In was the early 1980s, and Sylvester Stallone — “Sly” to his friends — had a problem. He was hard at work on the third entry in the “Rocky” series that his made his name. But this “Rocky” was unlike any “Rocky” that had come before.
“In ‘Rocky III,’ Rocky’s life is taken out of his hands,” Stallone said in a making of featurette. “Rocky has no longer become a fighter. He has become a civilized status symbol. … He just doesn’t have that much time for the ring anymore. He belongs to everyone. He is like a company that has become public.”
Stallone needed something to dramatize Rocky’s de-evolution after the death of his longtime manager Mickey (Burgess Meredith), the rise of new nemesis Clubber Lang (Mr. T), and the birth of an unlikely alliance with former enemy Apollo Creed (Carl Weathers). He needed something that, quickly and effectively — perhaps in a montage — would illustrate Rocky’s ability to morph from well-to-do Philadelphia society muckety-muck back into the street thug who trained by boxing slabs of meat.
Maybe: a song? Unable to secure the rights to his first choice — Queen’s “Another One Bites the Dust” — Stallone cold-called a band after the head of their record label played him a track. No one was home, so he left message.
“Hey, yo, Jim,” Stallone said into the answering machine of Jim Peterik, Survivor’s founder. “That’s a nice message you got there. This is Sylvester Stallone. Give me a call.” Stallone left his number. Who knew? Maybe Peterik would call back.
The song that came of that answering machine message — Survivor’s “Eye of the Tiger,” co-written by Peterik and Survivor guitarist Frankie Sullivan — became a phenomenon. “Eye of the Tiger” wasn’t just a No. 1 hit that changed the lives of its authors. It was an unforgettable anthem that transcended the film that birthed it — one adaptable enough to, say, be used as the entrance music for a Kentucky court clerk released from jail Tuesday after refusing to grant marriage licenses in the wake of the Supreme Court’s same-sex marriage ruling.
“I just want to give God the glory,” Rowan County Clerk Kim Davis said as Republican presidential candidates Mike Huckabee and Sen. Ted Cruz (R-Tex.) stood nearby. “Keep on pressing, don’t let down because he is here.”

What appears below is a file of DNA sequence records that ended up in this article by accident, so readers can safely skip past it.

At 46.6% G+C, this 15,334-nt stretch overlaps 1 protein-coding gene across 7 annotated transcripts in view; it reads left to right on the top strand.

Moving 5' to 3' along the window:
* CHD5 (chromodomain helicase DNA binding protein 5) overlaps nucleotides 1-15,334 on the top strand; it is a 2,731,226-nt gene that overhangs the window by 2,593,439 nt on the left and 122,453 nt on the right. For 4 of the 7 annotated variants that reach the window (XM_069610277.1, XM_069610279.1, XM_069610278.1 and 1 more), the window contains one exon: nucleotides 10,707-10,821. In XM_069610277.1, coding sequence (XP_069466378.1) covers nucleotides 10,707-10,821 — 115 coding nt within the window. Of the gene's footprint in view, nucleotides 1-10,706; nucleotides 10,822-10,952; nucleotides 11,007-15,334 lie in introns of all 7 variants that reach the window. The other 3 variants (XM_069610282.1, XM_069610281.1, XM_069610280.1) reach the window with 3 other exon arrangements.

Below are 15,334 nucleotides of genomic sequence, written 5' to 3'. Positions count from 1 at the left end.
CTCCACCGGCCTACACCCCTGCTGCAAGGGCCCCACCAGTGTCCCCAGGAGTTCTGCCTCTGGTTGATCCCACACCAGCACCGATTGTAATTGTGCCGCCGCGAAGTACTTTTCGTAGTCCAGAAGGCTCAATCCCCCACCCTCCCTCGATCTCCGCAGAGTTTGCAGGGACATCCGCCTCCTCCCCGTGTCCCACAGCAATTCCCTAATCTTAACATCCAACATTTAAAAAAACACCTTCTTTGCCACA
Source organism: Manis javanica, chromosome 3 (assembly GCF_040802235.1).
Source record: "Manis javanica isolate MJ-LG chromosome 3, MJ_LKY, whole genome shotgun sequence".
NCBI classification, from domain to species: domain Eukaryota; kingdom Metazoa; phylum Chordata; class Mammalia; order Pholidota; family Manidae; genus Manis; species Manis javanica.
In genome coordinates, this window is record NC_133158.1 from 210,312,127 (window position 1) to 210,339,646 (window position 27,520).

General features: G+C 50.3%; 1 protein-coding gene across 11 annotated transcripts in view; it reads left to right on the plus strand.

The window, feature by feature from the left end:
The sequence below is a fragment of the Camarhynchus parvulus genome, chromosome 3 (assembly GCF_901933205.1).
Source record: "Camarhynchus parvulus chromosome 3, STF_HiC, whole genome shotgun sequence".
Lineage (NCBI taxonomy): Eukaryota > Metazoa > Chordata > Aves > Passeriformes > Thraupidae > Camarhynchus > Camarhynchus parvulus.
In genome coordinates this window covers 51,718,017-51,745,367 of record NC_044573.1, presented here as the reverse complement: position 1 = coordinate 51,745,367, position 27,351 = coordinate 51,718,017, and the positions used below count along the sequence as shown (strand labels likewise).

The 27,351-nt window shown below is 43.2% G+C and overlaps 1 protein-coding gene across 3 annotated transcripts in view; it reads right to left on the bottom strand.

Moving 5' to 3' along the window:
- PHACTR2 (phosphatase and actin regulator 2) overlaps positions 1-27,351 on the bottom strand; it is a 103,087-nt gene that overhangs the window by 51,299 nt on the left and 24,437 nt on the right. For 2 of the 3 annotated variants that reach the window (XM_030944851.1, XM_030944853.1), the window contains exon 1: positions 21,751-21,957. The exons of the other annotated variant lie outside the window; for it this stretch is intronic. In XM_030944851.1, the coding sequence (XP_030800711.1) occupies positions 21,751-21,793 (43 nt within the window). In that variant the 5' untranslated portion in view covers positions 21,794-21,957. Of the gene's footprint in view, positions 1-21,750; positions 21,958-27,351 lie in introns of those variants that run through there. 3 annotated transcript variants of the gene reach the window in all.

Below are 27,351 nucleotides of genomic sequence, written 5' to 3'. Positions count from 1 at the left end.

As reporters tried to figure out what was next for Davis — would she really allow marriage licenses for same-sex couples to be distributed once she returned to work? — “Eye of the Tiger’s” co-author was thinking about something else. Davis and/or her entourage hadn’t just co-opted his song for a cause he didn’t believe in. She had done it without his permission.
“I have not authorized the use of Eye of the Tiger for use by Kim Davis and my publisher will issue a [cease and desist],” Peterik tweeted. “This does not reflect my views.”
Peterik further explained his displeasure in a statement to Billboard magazine.
“I was very surprised and dismayed at the misuse of the song I co-wrote with Frankie Sullivan for Rocky lll,” he said. “The song has motivated thousands through the years to reach beyond their limits. Its use for the release of Kim Davis does not support my views or my politics. I have contacted my publishers to make sure this usage is stopped immediately.”
Sullivan chimed in as well.
“NO!” he wrote on Facebook. “We did not grant Kim Davis any rights … I would not grant her the rights to use Charmin!” Sullivan added a personal message for Huckabee: “C’mon Mike, you are not The Donald but you can do better than that.”
There was the sense that Davis’s use of “Eye of the Tiger” ran afoul of more than the politics of two musicians in their 60s. Even though it was written for a movie, “Eye of the Tiger” was their baby.
“As band members and individuals we were ready for what might turn out to be our defining moment,” Peterik wrote in “Through the Eye of the Tiger,” a 2014 memoir. “We agreed that Rocky Balboa’s story was a lot like ours: Against the odds, a band on a small label tries to fell the giants, Foreigner, Journey, Kansas, and other melodic rock heavyweights.”